ITS and behaviour adaptation
The use of ITS in transportation has excited a host of expectations based on the sophistication and
attractiveness of the technologies involved. In addition, the producers and marketers of these
technologies have at times introduced unnecessary hype in what is possible in the future. The results have been mixed. The less than expected performance in the real world for some promised solutions is partly because human beings change behaviour when the system around them changes. In other words, people adapt to what other people and technologies require of them to function according to their own expectations. Such adaptations produce unintended or unexpected results.
• Traffic signal optimization and coordination
• Monitoring traffic conditions and controlling traffic entering highways and arterials
• Automated incident detection for quicker response by police and other agencies
• Route guidance and highway information
Some of the systems used are ? adaptive control strategies (ACS), advanced traveller information
systems (ATIS) and incidence detection systems (IDS). A study published by the Department of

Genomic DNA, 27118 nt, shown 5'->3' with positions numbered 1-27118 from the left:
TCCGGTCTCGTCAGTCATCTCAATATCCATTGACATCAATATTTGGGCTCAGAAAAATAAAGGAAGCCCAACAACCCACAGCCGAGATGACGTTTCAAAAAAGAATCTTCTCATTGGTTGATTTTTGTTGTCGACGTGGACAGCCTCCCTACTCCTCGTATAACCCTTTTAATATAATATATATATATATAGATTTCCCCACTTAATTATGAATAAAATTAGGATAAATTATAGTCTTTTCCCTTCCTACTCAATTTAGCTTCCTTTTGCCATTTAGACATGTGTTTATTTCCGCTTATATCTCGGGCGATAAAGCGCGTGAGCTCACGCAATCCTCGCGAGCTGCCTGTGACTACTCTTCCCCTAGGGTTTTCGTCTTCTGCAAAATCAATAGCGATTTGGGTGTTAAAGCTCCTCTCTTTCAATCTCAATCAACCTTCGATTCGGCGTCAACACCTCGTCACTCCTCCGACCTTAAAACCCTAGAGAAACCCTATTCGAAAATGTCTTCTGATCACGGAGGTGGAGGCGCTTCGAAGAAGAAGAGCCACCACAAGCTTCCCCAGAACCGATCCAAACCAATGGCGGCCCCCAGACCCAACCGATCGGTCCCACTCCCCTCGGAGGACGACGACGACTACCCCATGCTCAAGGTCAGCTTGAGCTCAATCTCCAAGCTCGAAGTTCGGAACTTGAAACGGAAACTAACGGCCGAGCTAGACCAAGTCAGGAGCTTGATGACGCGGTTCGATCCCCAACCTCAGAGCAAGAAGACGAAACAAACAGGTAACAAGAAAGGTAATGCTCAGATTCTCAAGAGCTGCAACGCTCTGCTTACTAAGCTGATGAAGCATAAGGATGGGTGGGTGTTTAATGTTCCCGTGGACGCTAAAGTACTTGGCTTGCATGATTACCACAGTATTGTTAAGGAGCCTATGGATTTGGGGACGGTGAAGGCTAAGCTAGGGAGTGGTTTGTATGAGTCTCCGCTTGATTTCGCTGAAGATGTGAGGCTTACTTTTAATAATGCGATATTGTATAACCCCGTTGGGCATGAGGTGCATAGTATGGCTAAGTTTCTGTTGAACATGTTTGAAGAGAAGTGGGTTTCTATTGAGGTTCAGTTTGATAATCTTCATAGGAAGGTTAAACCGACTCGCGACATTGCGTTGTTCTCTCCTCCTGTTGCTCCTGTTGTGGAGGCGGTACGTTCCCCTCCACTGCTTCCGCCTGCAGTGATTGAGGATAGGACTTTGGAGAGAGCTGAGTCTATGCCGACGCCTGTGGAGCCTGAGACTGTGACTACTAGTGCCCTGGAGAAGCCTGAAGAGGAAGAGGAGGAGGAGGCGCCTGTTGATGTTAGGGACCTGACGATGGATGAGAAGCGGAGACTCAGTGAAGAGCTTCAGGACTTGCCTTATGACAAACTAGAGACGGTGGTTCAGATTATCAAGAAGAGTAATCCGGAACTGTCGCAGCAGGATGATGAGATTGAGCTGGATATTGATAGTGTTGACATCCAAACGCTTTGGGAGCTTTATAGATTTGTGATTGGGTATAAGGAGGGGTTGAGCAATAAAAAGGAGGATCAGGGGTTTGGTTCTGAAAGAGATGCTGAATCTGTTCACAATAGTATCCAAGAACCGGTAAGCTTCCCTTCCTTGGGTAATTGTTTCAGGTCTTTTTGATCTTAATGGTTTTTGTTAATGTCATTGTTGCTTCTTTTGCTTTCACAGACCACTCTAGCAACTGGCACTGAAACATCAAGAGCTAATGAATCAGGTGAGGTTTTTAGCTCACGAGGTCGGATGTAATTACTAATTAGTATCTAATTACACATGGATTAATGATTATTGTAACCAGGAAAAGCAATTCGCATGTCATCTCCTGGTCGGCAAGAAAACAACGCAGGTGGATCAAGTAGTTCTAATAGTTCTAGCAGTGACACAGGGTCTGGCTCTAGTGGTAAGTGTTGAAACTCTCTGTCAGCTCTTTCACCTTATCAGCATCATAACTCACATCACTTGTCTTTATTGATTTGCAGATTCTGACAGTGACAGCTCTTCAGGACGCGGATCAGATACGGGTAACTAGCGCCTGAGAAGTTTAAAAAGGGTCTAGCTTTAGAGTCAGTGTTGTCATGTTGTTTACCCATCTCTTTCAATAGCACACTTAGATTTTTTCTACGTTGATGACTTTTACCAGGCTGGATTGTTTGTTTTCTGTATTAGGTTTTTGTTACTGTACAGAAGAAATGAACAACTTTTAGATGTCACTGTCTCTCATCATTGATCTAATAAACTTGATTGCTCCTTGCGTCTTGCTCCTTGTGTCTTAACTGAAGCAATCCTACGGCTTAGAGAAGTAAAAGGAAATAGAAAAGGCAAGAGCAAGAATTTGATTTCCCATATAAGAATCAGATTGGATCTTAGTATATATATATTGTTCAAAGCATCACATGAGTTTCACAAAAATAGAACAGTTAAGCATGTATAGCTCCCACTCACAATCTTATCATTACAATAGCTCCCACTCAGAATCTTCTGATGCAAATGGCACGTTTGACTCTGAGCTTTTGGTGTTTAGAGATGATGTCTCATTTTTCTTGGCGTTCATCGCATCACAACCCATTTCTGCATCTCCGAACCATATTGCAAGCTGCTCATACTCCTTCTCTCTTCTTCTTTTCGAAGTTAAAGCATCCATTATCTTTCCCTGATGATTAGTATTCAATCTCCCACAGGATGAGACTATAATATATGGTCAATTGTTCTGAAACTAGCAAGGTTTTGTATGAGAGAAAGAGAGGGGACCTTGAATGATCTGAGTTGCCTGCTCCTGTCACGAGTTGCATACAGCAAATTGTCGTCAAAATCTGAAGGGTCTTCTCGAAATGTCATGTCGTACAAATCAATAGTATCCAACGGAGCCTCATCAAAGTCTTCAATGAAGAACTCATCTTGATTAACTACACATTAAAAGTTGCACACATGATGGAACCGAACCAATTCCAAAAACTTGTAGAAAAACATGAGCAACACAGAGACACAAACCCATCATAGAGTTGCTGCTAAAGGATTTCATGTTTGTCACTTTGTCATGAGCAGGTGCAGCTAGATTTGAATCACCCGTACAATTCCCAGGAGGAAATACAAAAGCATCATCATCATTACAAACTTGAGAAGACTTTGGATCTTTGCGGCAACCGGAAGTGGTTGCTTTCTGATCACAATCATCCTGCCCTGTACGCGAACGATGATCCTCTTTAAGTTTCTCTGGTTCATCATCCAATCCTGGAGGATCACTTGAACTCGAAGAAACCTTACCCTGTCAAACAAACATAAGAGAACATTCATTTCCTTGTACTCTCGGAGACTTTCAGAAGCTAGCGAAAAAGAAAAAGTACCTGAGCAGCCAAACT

Transportation of the U.S.A. (What have we learned about intelligent transportation systems) gives the following assessment:
ACS: Limited deployment because of high cost, complexity of technology and perceived lack of benefits. Jury is still out—has shown benefits in some cases, cost still a prohibitive factor, some doubt among practitioners on its effectiveness.
ATIS: Moderate deployment. There is limited deployment of appropriate surveillance, and there is
difficulty in accurately describing arterial congestion. Holds promise—new surveillance technology
likely to increase the quality and quantity of arterial information.
ISSUES FOR INDIA
It will be some time before the effects of the new ITS solutions are established from real world
studies as many parameters need to be stabilised. This would be particularly true for Indian
driving conditions. Of concern are:
• Heterogeneous traffic.
• Very high proportion of road users outside the car.
• Absence of road markings on many roads.
• Low penetration of ITS technologies on the roadway system.
• High proportion of A & B class cars that are unlikely to include the more expensive ITS
In the short term, however, it is possible that certain aspects of the indirect impact of ITS on road
safety can be identified with the use of analyses including the application of surrogate or proxy
methods even in the cases when systems are still being at a prototype level. The issues to be addressed are added feeling of security that some drivers may experience when using a given ITS. However, choice of technologies would be influenced by share of different types of vehicles on Indian roads.
ITS is obviously going to play an increasingly important role in transportation. It is going to be
relatively more successful in vehicle based systems and in revenue collection. As far as immediate